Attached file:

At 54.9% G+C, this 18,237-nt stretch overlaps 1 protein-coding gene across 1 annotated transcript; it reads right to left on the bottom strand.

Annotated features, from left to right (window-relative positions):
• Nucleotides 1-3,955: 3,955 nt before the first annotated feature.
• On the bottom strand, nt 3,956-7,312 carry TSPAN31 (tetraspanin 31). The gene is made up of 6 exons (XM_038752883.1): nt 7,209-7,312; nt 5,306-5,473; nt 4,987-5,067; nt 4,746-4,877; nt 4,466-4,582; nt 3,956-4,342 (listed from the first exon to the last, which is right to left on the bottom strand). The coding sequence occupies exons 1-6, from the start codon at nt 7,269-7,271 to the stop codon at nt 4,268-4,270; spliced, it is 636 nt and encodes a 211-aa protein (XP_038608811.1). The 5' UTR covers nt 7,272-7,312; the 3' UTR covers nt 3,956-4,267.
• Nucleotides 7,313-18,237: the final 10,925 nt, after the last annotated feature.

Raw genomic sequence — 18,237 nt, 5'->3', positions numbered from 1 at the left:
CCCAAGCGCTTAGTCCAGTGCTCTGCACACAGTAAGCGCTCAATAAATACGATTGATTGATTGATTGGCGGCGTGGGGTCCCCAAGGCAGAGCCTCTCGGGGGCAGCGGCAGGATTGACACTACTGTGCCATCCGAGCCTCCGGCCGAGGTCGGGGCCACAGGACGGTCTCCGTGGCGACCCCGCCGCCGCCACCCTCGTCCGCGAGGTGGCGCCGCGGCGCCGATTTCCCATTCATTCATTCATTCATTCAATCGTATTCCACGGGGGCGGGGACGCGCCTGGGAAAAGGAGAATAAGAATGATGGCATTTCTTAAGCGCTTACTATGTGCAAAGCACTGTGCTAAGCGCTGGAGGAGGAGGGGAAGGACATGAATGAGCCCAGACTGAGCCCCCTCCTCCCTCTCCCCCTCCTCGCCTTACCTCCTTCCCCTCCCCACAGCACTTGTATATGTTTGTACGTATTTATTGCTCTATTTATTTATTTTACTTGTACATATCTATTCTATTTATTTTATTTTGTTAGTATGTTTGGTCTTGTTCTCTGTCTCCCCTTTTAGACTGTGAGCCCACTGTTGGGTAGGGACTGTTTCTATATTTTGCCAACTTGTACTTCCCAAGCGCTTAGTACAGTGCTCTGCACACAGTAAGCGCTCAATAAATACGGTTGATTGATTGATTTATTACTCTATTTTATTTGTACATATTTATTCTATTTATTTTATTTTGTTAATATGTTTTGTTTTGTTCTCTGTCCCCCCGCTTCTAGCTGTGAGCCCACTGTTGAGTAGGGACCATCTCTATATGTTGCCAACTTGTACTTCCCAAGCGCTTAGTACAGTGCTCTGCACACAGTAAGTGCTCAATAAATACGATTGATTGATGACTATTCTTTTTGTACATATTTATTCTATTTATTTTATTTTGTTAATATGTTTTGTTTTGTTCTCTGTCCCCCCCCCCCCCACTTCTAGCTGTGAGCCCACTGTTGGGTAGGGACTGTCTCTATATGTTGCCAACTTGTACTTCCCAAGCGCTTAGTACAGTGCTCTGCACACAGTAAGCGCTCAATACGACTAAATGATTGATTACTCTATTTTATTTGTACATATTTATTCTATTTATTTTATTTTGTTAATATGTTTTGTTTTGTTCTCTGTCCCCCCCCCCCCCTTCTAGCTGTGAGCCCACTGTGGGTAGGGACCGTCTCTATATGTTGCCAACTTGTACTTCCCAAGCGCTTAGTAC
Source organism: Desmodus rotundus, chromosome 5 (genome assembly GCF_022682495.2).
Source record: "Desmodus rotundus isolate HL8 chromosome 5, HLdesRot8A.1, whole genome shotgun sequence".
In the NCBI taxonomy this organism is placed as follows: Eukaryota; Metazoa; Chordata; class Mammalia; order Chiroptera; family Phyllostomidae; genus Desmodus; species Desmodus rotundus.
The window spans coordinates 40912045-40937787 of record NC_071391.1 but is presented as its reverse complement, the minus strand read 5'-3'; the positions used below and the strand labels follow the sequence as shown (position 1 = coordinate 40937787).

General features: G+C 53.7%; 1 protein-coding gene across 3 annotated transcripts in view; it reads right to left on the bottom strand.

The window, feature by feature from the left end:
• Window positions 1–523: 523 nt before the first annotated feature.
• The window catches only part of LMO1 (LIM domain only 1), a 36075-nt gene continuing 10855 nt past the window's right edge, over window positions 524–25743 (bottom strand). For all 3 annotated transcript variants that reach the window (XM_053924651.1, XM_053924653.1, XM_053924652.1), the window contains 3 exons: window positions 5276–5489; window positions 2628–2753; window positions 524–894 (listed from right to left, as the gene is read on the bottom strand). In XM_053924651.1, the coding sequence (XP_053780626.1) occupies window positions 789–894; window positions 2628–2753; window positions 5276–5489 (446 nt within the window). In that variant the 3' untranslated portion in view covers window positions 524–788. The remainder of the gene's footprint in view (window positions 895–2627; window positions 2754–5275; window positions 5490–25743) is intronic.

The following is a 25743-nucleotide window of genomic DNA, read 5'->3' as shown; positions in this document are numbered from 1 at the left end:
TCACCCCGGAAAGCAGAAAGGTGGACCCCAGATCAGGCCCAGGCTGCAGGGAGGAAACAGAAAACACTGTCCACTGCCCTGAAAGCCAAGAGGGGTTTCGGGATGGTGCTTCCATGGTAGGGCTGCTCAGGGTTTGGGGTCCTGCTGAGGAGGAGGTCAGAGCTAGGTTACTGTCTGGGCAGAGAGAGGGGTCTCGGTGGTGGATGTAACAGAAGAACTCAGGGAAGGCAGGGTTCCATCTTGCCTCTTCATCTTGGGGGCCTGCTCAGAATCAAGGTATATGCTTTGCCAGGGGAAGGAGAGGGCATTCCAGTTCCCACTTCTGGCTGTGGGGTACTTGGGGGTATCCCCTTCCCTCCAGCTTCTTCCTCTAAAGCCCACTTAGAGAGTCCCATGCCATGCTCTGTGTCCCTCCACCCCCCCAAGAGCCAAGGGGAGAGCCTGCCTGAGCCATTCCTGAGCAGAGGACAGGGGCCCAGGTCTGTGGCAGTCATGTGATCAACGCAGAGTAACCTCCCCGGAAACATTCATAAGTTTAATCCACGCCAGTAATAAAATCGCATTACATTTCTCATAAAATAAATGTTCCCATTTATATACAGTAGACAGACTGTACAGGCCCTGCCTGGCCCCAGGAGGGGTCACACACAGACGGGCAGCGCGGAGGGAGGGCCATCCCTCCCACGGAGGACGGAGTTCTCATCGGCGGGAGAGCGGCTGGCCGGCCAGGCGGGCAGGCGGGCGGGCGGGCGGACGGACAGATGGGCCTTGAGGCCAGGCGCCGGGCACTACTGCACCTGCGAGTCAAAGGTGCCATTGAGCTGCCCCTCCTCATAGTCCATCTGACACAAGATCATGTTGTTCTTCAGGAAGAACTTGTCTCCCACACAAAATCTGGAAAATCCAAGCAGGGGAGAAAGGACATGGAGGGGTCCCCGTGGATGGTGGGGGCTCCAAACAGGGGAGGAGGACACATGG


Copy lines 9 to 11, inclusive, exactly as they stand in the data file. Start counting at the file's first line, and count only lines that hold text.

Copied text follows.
Source record: "Desmodus rotundus isolate HL8 chromosome 5, HLdesRot8A.1, whole genome shotgun sequence".
In the NCBI taxonomy this organism is placed as follows: Eukaryota; Metazoa; Chordata; class Mammalia; order Chiroptera; family Phyllostomidae; genus Desmodus; species Desmodus rotundus.
The window spans coordinates 40912045-40937787 of record NC_071391.1 but is presented as its reverse complement, the minus strand read 5'-3'; the positions used below and the strand labels follow the sequence as shown (position 1 = coordinate 40937787).